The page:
Keeping the chassis straight and squared away

I seem to have trouble keeping the chassis straight on my 1/35 scale trucks, Is there a tool or suggestion on how I can make this happen please?
Thanks in advance
Chris

Pick up a set of Steel Squares and Steel Angle Blocks, and a thick piece of glass. The glass provides a smooth true surface to assemble your chassis parts. Steel rulers are helpful as well for their long straight edges.
The steel and glass materials alow you to use a razor blade or your hobby blade to separate the model assembly if some glue accidentally attaches the model to these sufaces.

Angle-Plate-and blocks steel_squares

hi thanks for the suggestion, would you know if there is anything on you tube to show or explain how this is done?
thanks again

You’re welcome. I don’t know of any videos but a search will reveal that if any have been made.

Note that many kit chassis beams have details sticking out on both the upper and lower side so they don’t adapt well to a flat surface.
If you have a piece of sheet glass:

  1. Take a sheet of squared paper (graph paper?) and tape it to one surface of the glass.
  2. Place the glass on you work table with the paper under the glass.
  3. Place the chassis beams on the glass and align them using the lines on the paper as guides.

If you don’t have a suitable sheet of glass you can either get some or work directly on the paper. Cutting mats for model hobby purposes usually have a square pattern …

The tricky part is to avoid twisting. Happens in real trucks when the engine puts out a lot of torque (heavy load uphill for instance) which makes the cab lean sideways or even a front wheel to lift off the ground.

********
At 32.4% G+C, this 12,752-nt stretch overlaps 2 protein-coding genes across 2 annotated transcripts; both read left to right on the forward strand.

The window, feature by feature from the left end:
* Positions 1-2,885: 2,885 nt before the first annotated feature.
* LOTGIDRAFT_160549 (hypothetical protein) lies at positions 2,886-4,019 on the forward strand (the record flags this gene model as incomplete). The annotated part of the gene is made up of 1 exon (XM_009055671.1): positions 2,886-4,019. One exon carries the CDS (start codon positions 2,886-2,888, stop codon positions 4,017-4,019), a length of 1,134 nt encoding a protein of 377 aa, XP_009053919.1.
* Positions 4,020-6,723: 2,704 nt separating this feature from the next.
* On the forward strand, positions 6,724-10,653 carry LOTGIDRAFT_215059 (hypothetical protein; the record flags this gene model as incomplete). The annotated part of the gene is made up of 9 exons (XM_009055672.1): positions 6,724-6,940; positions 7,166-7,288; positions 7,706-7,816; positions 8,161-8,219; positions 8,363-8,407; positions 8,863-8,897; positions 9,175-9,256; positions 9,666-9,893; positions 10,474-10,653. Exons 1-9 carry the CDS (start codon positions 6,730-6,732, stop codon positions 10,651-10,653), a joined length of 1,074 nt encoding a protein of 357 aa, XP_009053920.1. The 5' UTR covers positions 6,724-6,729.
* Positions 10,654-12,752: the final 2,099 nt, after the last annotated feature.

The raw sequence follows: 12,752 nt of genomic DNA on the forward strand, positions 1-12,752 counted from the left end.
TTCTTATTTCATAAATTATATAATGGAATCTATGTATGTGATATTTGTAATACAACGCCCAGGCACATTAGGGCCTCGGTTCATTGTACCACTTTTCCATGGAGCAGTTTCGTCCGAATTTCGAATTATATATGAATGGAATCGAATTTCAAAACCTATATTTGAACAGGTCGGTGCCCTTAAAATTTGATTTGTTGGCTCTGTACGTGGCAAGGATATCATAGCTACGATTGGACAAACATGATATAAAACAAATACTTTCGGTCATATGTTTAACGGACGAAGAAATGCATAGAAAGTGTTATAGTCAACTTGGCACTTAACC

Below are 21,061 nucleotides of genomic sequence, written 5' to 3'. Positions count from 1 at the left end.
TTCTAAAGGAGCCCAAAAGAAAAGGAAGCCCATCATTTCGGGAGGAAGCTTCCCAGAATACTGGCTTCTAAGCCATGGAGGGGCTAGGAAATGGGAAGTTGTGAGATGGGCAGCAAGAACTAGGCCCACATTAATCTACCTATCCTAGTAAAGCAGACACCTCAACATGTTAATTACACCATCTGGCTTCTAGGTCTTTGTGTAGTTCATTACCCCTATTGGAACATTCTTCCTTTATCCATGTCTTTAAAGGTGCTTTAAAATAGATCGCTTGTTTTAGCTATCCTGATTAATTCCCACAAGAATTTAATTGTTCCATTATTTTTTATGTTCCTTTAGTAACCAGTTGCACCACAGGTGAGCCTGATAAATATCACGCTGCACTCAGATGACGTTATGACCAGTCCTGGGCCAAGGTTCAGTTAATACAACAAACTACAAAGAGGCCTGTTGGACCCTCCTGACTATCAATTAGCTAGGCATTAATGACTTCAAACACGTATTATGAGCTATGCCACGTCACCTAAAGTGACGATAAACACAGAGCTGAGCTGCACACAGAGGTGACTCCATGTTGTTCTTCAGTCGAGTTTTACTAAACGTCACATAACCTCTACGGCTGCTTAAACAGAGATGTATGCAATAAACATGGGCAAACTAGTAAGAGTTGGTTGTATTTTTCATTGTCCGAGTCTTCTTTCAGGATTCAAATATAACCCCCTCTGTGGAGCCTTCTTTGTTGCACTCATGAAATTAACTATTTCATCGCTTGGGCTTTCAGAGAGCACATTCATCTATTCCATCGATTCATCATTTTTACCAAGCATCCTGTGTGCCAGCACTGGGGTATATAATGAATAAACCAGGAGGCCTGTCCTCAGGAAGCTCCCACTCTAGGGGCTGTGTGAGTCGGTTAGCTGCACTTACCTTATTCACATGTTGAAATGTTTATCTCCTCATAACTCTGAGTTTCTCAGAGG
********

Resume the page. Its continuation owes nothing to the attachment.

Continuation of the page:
Using the glass surface:

  1. If the top or bottom of the chassis is a straight line just place the beams on the glass and hold them down with weights or adhesive tape.
  2. If they have raised detail such as mounting points for loadbeds, attachments for axles et.c. you need to put the chassis on blocks (drilling holes in glass to make space for the raised detail is way too much work) so that the raised detail is lifted up above the glass surface. Straight pieces of sprue can work, otherwise you can use any suitable objects with two parallell surfaces.

Not a vid, but a picture how I straighten and square off a scratch build chassis(Pf.11 Pontonwagen):

The white mat is magnetic cutting mat(found and ordered online).
The squares are Steel Machinist’s Squares I bought from a specialized lathe shop, I also used some Steel Cubes, cut by a friend of mine on his lathe.

One only needs to arrange a 90 degree angle using any of the true surfaces of the Squares, then the magnetic map holds all tools tight.